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04
Mar

How to Improve Middle School Writing

Writing is one of the most important life skills. Whether you are looking for a job, doing a job that requires written presentations or want to communicate with family and friends, the ability to produce well-written content is essential. Middle school is a time for kids to further develop their writing skills because in higher grades, a well-written paper is a prerequisite, not a goal, and it will be too late to catch up. Furthermore, students have to avoid the usual patterns and develop their own personal writing style, which during later grades is the focal point of teachers.

Read the essay aloud. You will be able to spot mistakes, parts that don’t make sense and sentences that are just too short or too long for the reader. Practice this method in your room and don’t hesitate to ask your parents to listen to you. Divide longer sentences that make you lose your breath into shorter ones, retaining their meaning. Combine successive short sentences that disrupt the flow of your speech. If certain words don’t work well together, consult your parents to find a better solution.

Combine sentences. This is one of the basic skills that separate middle school students from their early grades counterparts. “I am a 10-year-old boy. I used to be an only child.” Instead of writing that as two sentences, write: “I am a 10-year-old boy, who used to be an only child.” It is a very simple example, but it shows the ability to express more complex thoughts and identify the connection between two sentences, such as cause and effect or similarities and differences.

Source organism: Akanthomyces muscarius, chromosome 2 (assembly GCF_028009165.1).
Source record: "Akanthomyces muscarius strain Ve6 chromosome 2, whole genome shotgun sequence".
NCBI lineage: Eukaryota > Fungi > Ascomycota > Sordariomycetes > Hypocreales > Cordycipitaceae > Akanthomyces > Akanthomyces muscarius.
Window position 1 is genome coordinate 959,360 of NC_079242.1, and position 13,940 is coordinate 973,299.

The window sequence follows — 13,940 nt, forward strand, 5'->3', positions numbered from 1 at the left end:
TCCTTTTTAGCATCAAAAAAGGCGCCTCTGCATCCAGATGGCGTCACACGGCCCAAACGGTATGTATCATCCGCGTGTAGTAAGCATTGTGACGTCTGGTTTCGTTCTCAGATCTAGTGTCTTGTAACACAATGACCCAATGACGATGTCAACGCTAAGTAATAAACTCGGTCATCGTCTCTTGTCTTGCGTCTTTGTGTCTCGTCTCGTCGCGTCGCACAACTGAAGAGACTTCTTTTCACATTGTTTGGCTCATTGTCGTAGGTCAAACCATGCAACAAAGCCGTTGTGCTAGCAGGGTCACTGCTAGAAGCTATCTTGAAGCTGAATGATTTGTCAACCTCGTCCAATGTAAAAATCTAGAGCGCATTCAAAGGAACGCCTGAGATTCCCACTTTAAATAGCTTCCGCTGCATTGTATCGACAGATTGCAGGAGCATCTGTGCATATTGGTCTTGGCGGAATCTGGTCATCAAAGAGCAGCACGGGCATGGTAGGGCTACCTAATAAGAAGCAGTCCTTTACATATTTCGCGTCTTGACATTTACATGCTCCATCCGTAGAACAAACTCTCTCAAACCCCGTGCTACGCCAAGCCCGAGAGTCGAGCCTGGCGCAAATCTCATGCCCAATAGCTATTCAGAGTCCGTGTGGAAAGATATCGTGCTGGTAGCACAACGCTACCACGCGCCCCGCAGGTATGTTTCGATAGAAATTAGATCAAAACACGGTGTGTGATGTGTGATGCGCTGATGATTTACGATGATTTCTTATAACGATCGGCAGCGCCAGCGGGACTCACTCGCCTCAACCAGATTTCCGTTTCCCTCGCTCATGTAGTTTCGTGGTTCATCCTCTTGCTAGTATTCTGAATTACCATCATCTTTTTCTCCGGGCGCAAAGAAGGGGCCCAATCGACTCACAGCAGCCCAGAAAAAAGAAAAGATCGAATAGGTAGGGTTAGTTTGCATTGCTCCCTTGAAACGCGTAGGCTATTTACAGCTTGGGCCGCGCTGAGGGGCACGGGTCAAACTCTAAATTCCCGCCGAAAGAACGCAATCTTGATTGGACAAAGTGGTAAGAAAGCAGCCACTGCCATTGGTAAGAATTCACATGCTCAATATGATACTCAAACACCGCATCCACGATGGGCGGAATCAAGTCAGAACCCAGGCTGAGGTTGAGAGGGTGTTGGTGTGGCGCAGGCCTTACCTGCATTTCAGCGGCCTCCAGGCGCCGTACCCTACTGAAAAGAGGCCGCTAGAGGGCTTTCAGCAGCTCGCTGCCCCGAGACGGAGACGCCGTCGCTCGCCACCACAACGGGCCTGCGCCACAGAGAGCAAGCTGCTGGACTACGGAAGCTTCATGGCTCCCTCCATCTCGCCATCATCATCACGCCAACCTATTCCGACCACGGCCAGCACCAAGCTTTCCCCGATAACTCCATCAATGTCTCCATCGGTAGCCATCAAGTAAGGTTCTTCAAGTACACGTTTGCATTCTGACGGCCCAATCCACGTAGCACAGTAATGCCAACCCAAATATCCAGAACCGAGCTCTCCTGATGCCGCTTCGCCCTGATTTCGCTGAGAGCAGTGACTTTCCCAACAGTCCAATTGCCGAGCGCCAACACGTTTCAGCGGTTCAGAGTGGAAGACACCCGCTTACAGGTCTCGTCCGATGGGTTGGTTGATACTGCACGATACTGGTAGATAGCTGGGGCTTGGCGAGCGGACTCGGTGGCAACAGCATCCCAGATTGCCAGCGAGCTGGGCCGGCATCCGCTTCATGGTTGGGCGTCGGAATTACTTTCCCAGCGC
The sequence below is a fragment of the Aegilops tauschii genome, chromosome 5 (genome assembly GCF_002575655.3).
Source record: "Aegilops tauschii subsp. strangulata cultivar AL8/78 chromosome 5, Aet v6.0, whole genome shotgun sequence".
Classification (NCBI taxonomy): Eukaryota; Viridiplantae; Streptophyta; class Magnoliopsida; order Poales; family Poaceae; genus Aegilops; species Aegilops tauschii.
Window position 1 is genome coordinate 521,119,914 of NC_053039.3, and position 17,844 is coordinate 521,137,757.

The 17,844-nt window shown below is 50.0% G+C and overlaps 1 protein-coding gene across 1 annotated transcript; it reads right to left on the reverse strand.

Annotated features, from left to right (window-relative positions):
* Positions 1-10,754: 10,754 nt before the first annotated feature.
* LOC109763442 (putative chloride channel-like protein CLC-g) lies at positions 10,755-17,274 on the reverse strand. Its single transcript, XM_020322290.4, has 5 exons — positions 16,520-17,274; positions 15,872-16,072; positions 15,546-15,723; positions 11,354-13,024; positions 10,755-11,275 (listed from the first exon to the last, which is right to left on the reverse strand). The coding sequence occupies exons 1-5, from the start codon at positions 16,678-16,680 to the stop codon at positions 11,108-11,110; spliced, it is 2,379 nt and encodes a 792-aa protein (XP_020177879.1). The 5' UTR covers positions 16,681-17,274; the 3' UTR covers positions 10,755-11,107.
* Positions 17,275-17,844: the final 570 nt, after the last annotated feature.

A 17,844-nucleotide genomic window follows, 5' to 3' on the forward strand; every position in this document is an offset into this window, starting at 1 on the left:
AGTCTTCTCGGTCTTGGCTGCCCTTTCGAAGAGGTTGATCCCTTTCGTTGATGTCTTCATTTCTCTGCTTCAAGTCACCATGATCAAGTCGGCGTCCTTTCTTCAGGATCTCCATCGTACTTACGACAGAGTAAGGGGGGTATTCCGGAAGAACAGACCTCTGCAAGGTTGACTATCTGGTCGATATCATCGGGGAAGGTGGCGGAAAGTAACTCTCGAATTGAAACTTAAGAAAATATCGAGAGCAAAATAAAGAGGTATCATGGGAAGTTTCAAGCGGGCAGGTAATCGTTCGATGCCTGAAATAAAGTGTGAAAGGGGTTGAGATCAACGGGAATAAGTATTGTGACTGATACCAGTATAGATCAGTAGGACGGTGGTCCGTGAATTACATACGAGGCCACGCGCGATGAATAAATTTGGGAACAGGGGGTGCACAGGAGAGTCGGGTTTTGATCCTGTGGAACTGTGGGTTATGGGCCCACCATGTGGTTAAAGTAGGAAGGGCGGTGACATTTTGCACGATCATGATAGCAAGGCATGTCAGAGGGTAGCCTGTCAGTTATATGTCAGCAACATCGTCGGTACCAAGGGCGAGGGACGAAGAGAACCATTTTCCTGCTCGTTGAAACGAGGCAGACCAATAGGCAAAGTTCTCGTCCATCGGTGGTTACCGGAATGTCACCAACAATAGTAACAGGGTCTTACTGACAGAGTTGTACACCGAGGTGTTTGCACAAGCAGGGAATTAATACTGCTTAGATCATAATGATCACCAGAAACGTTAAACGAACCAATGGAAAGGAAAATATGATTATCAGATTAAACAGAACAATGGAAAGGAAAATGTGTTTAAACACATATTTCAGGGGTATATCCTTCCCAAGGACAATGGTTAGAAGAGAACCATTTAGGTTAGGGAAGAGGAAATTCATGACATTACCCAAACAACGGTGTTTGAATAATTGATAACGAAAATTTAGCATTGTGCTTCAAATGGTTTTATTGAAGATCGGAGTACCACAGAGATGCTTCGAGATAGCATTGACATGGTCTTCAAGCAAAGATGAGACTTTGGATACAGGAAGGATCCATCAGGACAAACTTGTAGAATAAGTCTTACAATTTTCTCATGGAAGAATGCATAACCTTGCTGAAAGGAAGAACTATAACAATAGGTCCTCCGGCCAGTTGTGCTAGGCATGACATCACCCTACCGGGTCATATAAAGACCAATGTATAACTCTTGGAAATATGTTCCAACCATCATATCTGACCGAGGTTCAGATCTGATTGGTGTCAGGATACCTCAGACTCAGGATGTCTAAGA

Broaden your vocabulary. One of the main reasons papers receive poor grades is because they only incorporate a handful of commonly used words, even in large essays. You should never use the same word more than once in the same sentence and avoid repeating it regularly in paragraphs. When you are doing your homework, consult dictionaries to look for synonyms of the words you constantly use.

Ask your teacher to specifically explain your mistakes. When you receive your essay with only a grade on top or some inexplicable corrections, you won’t be able to identify your mistakes and avoid them in the future. Don’t be afraid to ask teachers. They will be more than happy to help.

Read literature. The best way to learn how to write well is to read high-quality works. You don’t have to turn to Shakespeare, but there are numerous options of middle-school options in libraries and bookstores to choose from. Dedicate some of your spare time to reading books and you will find that apart from helping you improve your writing skills, it can also turn out to be an interesting activity.

Research your topic before you start writing the essay. Apart from your written skills, teachers are looking for original, well-presented content. Ask for your parents’ help to show you how to search for information in encyclopedias or on the Internet.

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31
May

Key Ideas for a Strong Essay